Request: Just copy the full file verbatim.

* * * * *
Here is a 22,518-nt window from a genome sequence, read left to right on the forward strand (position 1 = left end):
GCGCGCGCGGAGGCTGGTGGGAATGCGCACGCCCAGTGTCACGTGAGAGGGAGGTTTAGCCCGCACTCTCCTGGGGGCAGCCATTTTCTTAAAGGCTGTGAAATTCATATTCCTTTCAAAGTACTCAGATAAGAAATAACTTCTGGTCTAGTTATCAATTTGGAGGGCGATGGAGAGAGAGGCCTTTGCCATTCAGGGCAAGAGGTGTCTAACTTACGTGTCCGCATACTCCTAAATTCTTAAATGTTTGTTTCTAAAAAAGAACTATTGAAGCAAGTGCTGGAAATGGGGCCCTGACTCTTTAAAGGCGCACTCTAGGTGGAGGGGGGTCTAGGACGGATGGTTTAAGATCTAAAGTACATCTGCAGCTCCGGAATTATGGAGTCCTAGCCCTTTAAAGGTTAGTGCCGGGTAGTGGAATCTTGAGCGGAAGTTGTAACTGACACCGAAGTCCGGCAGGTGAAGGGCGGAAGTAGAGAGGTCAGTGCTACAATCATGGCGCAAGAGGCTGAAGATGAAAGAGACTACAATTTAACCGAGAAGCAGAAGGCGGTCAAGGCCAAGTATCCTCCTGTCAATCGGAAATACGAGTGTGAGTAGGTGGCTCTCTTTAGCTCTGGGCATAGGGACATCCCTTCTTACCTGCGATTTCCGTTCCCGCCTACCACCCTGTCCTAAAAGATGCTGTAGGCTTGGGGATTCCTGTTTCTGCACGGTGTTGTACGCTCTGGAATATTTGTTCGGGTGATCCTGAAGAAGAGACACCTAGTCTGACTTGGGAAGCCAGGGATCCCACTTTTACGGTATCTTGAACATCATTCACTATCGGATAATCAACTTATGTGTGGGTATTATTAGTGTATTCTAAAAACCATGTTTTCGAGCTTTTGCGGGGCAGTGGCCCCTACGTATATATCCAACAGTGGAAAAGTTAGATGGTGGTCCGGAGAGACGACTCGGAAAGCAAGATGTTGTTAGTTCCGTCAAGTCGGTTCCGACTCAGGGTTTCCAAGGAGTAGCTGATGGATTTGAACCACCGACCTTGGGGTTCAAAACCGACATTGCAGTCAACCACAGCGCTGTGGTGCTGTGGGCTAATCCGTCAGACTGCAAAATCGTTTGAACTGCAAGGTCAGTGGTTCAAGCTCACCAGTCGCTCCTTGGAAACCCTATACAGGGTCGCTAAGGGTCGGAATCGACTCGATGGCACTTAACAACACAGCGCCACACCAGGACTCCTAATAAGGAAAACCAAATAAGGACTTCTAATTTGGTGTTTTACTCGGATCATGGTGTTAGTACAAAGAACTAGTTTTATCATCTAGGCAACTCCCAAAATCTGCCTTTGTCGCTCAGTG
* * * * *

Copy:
Here is a 22,518-nt window from a genome sequence, read left to right on the forward strand (position 1 = left end):
GCGCGCGCGGAGGCTGGTGGGAATGCGCACGCCCAGTGTCACGTGAGAGGGAGGTTTAGCCCGCACTCTCCTGGGGGCAGCCATTTTCTTAAAGGCTGTGAAATTCATATTCCTTTCAAAGTACTCAGATAAGAAATAACTTCTGGTCTAGTTATCAATTTGGAGGGCGATGGAGAGAGAGGCCTTTGCCATTCAGGGCAAGAGGTGTCTAACTTACGTGTCCGCATACTCCTAAATTCTTAAATGTTTGTTTCTAAAAAAGAACTATTGAAGCAAGTGCTGGAAATGGGGCCCTGACTCTTTAAAGGCGCACTCTAGGTGGAGGGGGGTCTAGGACGGATGGTTTAAGATCTAAAGTACATCTGCAGCTCCGGAATTATGGAGTCCTAGCCCTTTAAAGGTTAGTGCCGGGTAGTGGAATCTTGAGCGGAAGTTGTAACTGACACCGAAGTCCGGCAGGTGAAGGGCGGAAGTAGAGAGGTCAGTGCTACAATCATGGCGCAAGAGGCTGAAGATGAAAGAGACTACAATTTAACCGAGAAGCAGAAGGCGGTCAAGGCCAAGTATCCTCCTGTCAATCGGAAATACGAGTGTGAGTAGGTGGCTCTCTTTAGCTCTGGGCATAGGGACATCCCTTCTTACCTGCGATTTCCGTTCCCGCCTACCACCCTGTCCTAAAAGATGCTGTAGGCTTGGGGATTCCTGTTTCTGCACGGTGTTGTACGCTCTGGAATATTTGTTCGGGTGATCCTGAAGAAGAGACACCTAGTCTGACTTGGGAAGCCAGGGATCCCACTTTTACGGTATCTTGAACATCATTCACTATCGGATAATCAACTTATGTGTGGGTATTATTAGTGTATTCTAAAAACCATGTTTTCGAGCTTTTGCGGGGCAGTGGCCCCTACGTATATATCCAACAGTGGAAAAGTTAGATGGTGGTCCGGAGAGACGACTCGGAAAGCAAGATGTTGTTAGTTCCGTCAAGTCGGTTCCGACTCAGGGTTTCCAAGGAGTAGCTGATGGATTTGAACCACCGACCTTGGGGTTCAAAACCGACATTGCAGTCAACCACAGCGCTGTGGTGCTGTGGGCTAATCCGTCAGACTGCAAAATCGTTTGAACTGCAAGGTCAGTGGTTCAAGCTCACCAGTCGCTCCTTGGAAACCCTATACAGGGTCGCTAAGGGTCGGAATCGACTCGATGGCACTTAACAACACAGCGCCACACCAGGACTCCTAATAAGGAAAACCAAATAAGGACTTCTAATTTGGTGTTTTACTCGGATCATGGTGTTAGTACAAAGAACTAGTTTTATCATCTAGGCAACTCCCAAAATCTGCCTTTGTCGCTCAGTG